Unlike most other organs in your body, the brain is shielded from immune cells circulating in the blood, protecting it from potentially harmful immune responses. However, that is not to say that immune cells are completely absent from the brain; in fact, cells called macrophages migrate to the brain very early on during fetal development and play a crucial role in its proper development and functioning.
While studying the proteins expressed on the surface of brain macrophages in mice, Florent Ginhoux, a Senior Principal Investigator at A*STAR’s Singapore Immunology Network (SIgN), and colleagues quickly realized that there were two distinct populations of macrophages resident in the brain: cells called microglia found in the brain itself, and border-associated macrophages (BAMs) found peripherally in the membrane surrounding the brain.
“People tend to think that all brain macrophages are the same,” said Ginhoux, who collaborated on this study with Melanie Greter at the University of Zurich, Switzerland. “But recent studies have revealed that different types of macrophages reside in parts of the brain, surrounded by different types of cells that can confer completely different functions.”
Although microglia are relatively well-studied and have been linked to several diseases, much less is known about BAMs as they were previously assumed to be the same as microglia.
Using flow cytometry and single-cell transcriptomics to investigate these cells in greater detail, Ginhoux and colleagues identified markers that revealed an early bifurcation in the development of brain macrophages: microglia require TGF-β for development, while BAMs do not.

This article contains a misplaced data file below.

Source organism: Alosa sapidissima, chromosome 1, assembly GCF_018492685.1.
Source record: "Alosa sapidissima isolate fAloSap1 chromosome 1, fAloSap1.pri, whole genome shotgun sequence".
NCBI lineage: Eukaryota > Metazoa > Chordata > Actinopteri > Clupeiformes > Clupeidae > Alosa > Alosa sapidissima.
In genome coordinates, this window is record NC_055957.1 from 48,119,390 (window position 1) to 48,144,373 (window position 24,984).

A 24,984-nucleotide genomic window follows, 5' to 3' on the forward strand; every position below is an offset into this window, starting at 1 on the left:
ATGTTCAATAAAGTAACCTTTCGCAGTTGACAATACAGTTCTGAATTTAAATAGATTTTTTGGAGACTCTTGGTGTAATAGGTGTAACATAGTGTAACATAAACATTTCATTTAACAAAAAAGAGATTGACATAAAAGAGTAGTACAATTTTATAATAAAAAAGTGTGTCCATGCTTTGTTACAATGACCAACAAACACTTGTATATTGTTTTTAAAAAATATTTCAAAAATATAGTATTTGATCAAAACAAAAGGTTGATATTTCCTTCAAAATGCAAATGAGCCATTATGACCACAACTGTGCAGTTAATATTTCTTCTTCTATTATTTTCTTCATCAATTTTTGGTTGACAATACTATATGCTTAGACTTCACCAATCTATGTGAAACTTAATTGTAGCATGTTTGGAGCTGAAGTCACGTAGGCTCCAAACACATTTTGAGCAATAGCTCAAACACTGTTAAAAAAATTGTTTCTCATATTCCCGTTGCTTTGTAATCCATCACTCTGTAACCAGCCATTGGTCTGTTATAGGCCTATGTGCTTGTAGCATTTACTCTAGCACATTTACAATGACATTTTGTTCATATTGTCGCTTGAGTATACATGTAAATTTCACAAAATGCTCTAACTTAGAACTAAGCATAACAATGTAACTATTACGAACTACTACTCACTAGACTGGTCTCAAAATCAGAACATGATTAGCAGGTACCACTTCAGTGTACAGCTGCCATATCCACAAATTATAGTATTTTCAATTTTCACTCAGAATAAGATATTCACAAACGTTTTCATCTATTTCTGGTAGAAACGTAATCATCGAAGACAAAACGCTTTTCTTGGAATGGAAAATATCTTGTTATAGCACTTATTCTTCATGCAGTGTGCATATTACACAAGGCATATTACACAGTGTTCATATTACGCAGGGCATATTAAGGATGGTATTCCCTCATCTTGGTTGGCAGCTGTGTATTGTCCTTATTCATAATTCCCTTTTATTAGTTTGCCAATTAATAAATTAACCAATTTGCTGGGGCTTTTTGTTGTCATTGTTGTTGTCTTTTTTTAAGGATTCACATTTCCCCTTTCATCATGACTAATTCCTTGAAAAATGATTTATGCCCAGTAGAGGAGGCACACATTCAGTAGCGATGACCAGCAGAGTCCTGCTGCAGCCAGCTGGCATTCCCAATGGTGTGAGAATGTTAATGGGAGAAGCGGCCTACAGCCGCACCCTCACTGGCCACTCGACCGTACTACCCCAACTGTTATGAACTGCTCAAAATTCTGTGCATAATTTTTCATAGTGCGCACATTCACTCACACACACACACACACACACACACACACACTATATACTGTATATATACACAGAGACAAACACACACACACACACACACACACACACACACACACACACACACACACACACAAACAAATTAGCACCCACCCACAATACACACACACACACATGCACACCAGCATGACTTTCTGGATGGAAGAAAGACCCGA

They also traced the origins of both cell types back to the yolk sac, suggesting that they diverge from each other early during development. “While we showed in 2010 that microglia arise from the yolk sac, we always thought—perhaps naively—that BAMs would come after,” he said. “We were surprised to find that the BAM lineage is also decided very early on, even before the brain itself is fully formed.”
Since microglia are thought to be more involved in brain development while BAMs are believed to perform more of an immune function, having a way to identify the cells could help us understand diseases such as Alzheimer’s and complications related to Zika fetal infection during pregnancy, which have been linked to inflammation in the brain, Ginhoux added.
“The next exciting thing we would like to work on is establishing what are the cues that make these cells adopt one fate versus another in humans,” he said. For that, Ginhoux says he would need to develop an in vitro model, such as a 3D brain organoid model from induced pluripotent stem cells.